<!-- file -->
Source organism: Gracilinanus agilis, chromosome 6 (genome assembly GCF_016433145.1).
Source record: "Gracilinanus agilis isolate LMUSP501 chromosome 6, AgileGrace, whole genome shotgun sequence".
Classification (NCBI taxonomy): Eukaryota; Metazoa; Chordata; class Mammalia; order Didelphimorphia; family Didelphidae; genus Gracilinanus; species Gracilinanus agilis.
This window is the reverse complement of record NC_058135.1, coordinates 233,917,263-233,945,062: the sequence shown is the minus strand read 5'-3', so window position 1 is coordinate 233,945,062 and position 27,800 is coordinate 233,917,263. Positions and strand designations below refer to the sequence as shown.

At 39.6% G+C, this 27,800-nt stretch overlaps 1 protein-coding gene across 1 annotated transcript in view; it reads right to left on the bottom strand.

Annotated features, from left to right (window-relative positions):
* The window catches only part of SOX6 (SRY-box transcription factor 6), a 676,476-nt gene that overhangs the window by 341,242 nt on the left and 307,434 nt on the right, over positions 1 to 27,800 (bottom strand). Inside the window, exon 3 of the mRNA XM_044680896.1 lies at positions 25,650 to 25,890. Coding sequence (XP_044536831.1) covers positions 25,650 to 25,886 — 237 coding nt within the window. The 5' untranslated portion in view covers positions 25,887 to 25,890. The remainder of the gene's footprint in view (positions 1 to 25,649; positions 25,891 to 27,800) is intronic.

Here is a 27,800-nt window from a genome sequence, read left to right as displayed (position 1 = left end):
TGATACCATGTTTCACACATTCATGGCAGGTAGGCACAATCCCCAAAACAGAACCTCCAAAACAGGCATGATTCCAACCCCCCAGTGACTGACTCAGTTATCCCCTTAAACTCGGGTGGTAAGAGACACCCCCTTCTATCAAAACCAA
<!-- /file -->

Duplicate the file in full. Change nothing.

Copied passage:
Source organism: Gracilinanus agilis, chromosome 6 (genome assembly GCF_016433145.1).
Source record: "Gracilinanus agilis isolate LMUSP501 chromosome 6, AgileGrace, whole genome shotgun sequence".
Classification (NCBI taxonomy): Eukaryota; Metazoa; Chordata; class Mammalia; order Didelphimorphia; family Didelphidae; genus Gracilinanus; species Gracilinanus agilis.
This window is the reverse complement of record NC_058135.1, coordinates 233,917,263-233,945,062: the sequence shown is the minus strand read 5'-3', so window position 1 is coordinate 233,945,062 and position 27,800 is coordinate 233,917,263. Positions and strand designations below refer to the sequence as shown.

At 39.6% G+C, this 27,800-nt stretch overlaps 1 protein-coding gene across 1 annotated transcript in view; it reads right to left on the bottom strand.

Annotated features, from left to right (window-relative positions):
* The window catches only part of SOX6 (SRY-box transcription factor 6), a 676,476-nt gene that overhangs the window by 341,242 nt on the left and 307,434 nt on the right, over positions 1 to 27,800 (bottom strand). Inside the window, exon 3 of the mRNA XM_044680896.1 lies at positions 25,650 to 25,890. Coding sequence (XP_044536831.1) covers positions 25,650 to 25,886 — 237 coding nt within the window. The 5' untranslated portion in view covers positions 25,887 to 25,890. The remainder of the gene's footprint in view (positions 1 to 25,649; positions 25,891 to 27,800) is intronic.

Here is a 27,800-nt window from a genome sequence, read left to right as displayed (position 1 = left end):
TGATACCATGTTTCACACATTCATGGCAGGTAGGCACAATCCCCAAAACAGAACCTCCAAAACAGGCATGATTCCAACCCCCCAGTGACTGACTCAGTTATCCCCTTAAACTCGGGTGGTAAGAGACACCCCCTTCTATCAAAACCAA